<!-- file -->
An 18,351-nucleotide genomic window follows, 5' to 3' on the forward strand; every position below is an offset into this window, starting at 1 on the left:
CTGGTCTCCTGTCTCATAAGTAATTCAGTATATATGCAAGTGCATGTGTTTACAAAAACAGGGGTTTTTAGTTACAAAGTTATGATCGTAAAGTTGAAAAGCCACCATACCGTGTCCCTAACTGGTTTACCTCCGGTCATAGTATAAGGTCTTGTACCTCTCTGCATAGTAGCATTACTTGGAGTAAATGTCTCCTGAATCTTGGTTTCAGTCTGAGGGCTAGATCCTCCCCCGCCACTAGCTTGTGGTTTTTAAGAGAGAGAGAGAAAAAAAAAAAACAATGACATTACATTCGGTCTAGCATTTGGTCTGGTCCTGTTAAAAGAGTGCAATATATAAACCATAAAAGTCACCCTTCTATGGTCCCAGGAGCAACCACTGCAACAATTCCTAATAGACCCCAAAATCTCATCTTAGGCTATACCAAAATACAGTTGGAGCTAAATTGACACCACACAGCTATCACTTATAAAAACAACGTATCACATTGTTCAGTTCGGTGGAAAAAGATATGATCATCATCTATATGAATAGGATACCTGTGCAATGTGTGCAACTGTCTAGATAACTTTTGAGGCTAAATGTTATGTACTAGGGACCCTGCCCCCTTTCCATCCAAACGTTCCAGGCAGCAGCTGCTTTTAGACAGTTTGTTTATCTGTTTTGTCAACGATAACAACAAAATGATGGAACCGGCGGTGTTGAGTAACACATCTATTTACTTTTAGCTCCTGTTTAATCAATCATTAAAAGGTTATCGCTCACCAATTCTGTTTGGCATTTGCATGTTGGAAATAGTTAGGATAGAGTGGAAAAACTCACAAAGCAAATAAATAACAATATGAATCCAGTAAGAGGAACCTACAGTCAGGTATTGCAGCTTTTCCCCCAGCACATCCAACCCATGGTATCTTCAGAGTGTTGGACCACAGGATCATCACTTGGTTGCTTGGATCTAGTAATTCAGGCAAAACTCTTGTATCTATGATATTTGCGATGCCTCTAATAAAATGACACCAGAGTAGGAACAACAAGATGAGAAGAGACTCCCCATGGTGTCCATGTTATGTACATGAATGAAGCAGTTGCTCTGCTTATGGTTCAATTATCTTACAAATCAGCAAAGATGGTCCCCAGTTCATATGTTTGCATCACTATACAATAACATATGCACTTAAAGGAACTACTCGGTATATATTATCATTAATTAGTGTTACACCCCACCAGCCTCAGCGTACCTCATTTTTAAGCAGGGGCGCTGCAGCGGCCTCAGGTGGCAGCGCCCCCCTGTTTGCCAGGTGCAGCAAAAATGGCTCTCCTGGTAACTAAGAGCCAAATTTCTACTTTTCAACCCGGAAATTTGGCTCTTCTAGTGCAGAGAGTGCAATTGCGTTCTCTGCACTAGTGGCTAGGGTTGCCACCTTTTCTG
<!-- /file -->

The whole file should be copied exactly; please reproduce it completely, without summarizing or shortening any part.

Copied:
An 18,351-nucleotide genomic window follows, 5' to 3' on the forward strand; every position below is an offset into this window, starting at 1 on the left:
CTGGTCTCCTGTCTCATAAGTAATTCAGTATATATGCAAGTGCATGTGTTTACAAAAACAGGGGTTTTTAGTTACAAAGTTATGATCGTAAAGTTGAAAAGCCACCATACCGTGTCCCTAACTGGTTTACCTCCGGTCATAGTATAAGGTCTTGTACCTCTCTGCATAGTAGCATTACTTGGAGTAAATGTCTCCTGAATCTTGGTTTCAGTCTGAGGGCTAGATCCTCCCCCGCCACTAGCTTGTGGTTTTTAAGAGAGAGAGAGAAAAAAAAAAAACAATGACATTACATTCGGTCTAGCATTTGGTCTGGTCCTGTTAAAAGAGTGCAATATATAAACCATAAAAGTCACCCTTCTATGGTCCCAGGAGCAACCACTGCAACAATTCCTAATAGACCCCAAAATCTCATCTTAGGCTATACCAAAATACAGTTGGAGCTAAATTGACACCACACAGCTATCACTTATAAAAACAACGTATCACATTGTTCAGTTCGGTGGAAAAAGATATGATCATCATCTATATGAATAGGATACCTGTGCAATGTGTGCAACTGTCTAGATAACTTTTGAGGCTAAATGTTATGTACTAGGGACCCTGCCCCCTTTCCATCCAAACGTTCCAGGCAGCAGCTGCTTTTAGACAGTTTGTTTATCTGTTTTGTCAACGATAACAACAAAATGATGGAACCGGCGGTGTTGAGTAACACATCTATTTACTTTTAGCTCCTGTTTAATCAATCATTAAAAGGTTATCGCTCACCAATTCTGTTTGGCATTTGCATGTTGGAAATAGTTAGGATAGAGTGGAAAAACTCACAAAGCAAATAAATAACAATATGAATCCAGTAAGAGGAACCTACAGTCAGGTATTGCAGCTTTTCCCCCAGCACATCCAACCCATGGTATCTTCAGAGTGTTGGACCACAGGATCATCACTTGGTTGCTTGGATCTAGTAATTCAGGCAAAACTCTTGTATCTATGATATTTGCGATGCCTCTAATAAAATGACACCAGAGTAGGAACAACAAGATGAGAAGAGACTCCCCATGGTGTCCATGTTATGTACATGAATGAAGCAGTTGCTCTGCTTATGGTTCAATTATCTTACAAATCAGCAAAGATGGTCCCCAGTTCATATGTTTGCATCACTATACAATAACATATGCACTTAAAGGAACTACTCGGTATATATTATCATTAATTAGTGTTACACCCCACCAGCCTCAGCGTACCTCATTTTTAAGCAGGGGCGCTGCAGCGGCCTCAGGTGGCAGCGCCCCCCTGTTTGCCAGGTGCAGCAAAAATGGCTCTCCTGGTAACTAAGAGCCAAATTTCTACTTTTCAACCCGGAAATTTGGCTCTTCTAGTGCAGAGAGTGCAATTGCGTTCTCTGCACTAGTGGCTAGGGTTGCCACCTTTTCTG